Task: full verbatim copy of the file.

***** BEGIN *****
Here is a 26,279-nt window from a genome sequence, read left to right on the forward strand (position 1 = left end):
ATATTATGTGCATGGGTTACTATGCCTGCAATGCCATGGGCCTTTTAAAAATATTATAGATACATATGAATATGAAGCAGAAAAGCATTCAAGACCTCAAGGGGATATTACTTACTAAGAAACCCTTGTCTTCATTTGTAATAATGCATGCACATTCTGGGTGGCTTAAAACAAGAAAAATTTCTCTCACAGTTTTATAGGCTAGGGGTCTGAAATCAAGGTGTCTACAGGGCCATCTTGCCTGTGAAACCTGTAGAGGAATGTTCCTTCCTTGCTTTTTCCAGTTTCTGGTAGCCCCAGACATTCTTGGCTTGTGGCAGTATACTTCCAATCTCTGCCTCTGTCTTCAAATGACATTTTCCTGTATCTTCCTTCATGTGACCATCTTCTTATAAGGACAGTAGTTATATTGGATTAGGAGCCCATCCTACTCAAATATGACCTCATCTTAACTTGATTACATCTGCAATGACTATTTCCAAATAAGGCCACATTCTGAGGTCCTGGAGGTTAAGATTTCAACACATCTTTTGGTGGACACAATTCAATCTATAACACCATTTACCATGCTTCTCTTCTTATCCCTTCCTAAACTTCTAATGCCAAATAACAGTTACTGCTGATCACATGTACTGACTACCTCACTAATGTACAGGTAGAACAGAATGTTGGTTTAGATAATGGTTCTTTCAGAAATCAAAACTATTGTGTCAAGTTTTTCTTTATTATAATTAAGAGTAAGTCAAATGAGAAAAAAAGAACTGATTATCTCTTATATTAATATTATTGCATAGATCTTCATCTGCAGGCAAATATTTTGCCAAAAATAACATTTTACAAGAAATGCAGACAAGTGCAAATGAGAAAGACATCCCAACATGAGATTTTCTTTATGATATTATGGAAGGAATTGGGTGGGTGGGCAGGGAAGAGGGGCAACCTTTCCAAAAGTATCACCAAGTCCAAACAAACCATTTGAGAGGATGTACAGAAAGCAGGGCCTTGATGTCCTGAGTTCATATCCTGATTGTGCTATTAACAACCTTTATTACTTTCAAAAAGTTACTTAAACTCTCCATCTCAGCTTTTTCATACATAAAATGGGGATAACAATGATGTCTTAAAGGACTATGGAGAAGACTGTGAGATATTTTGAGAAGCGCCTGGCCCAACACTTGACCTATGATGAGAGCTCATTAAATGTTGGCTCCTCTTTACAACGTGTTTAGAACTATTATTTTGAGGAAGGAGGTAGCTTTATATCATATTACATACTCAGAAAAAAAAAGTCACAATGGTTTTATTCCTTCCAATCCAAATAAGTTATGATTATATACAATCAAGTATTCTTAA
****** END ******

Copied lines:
Here is a 26,279-nt window from a genome sequence, read left to right on the forward strand (position 1 = left end):
ATATTATGTGCATGGGTTACTATGCCTGCAATGCCATGGGCCTTTTAAAAATATTATAGATACATATGAATATGAAGCAGAAAAGCATTCAAGACCTCAAGGGGATATTACTTACTAAGAAACCCTTGTCTTCATTTGTAATAATGCATGCACATTCTGGGTGGCTTAAAACAAGAAAAATTTCTCTCACAGTTTTATAGGCTAGGGGTCTGAAATCAAGGTGTCTACAGGGCCATCTTGCCTGTGAAACCTGTAGAGGAATGTTCCTTCCTTGCTTTTTCCAGTTTCTGGTAGCCCCAGACATTCTTGGCTTGTGGCAGTATACTTCCAATCTCTGCCTCTGTCTTCAAATGACATTTTCCTGTATCTTCCTTCATGTGACCATCTTCTTATAAGGACAGTAGTTATATTGGATTAGGAGCCCATCCTACTCAAATATGACCTCATCTTAACTTGATTACATCTGCAATGACTATTTCCAAATAAGGCCACATTCTGAGGTCCTGGAGGTTAAGATTTCAACACATCTTTTGGTGGACACAATTCAATCTATAACACCATTTACCATGCTTCTCTTCTTATCCCTTCCTAAACTTCTAATGCCAAATAACAGTTACTGCTGATCACATGTACTGACTACCTCACTAATGTACAGGTAGAACAGAATGTTGGTTTAGATAATGGTTCTTTCAGAAATCAAAACTATTGTGTCAAGTTTTTCTTTATTATAATTAAGAGTAAGTCAAATGAGAAAAAAAGAACTGATTATCTCTTATATTAATATTATTGCATAGATCTTCATCTGCAGGCAAATATTTTGCCAAAAATAACATTTTACAAGAAATGCAGACAAGTGCAAATGAGAAAGACATCCCAACATGAGATTTTCTTTATGATATTATGGAAGGAATTGGGTGGGTGGGCAGGGAAGAGGGGCAACCTTTCCAAAAGTATCACCAAGTCCAAACAAACCATTTGAGAGGATGTACAGAAAGCAGGGCCTTGATGTCCTGAGTTCATATCCTGATTGTGCTATTAACAACCTTTATTACTTTCAAAAAGTTACTTAAACTCTCCATCTCAGCTTTTTCATACATAAAATGGGGATAACAATGATGTCTTAAAGGACTATGGAGAAGACTGTGAGATATTTTGAGAAGCGCCTGGCCCAACACTTGACCTATGATGAGAGCTCATTAAATGTTGGCTCCTCTTTACAACGTGTTTAGAACTATTATTTTGAGGAAGGAGGTAGCTTTATATCATATTACATACTCAGAAAAAAAAAGTCACAATGGTTTTATTCCTTCCAATCCAAATAAGTTATGATTATATACAATCAAGTATTCTTAA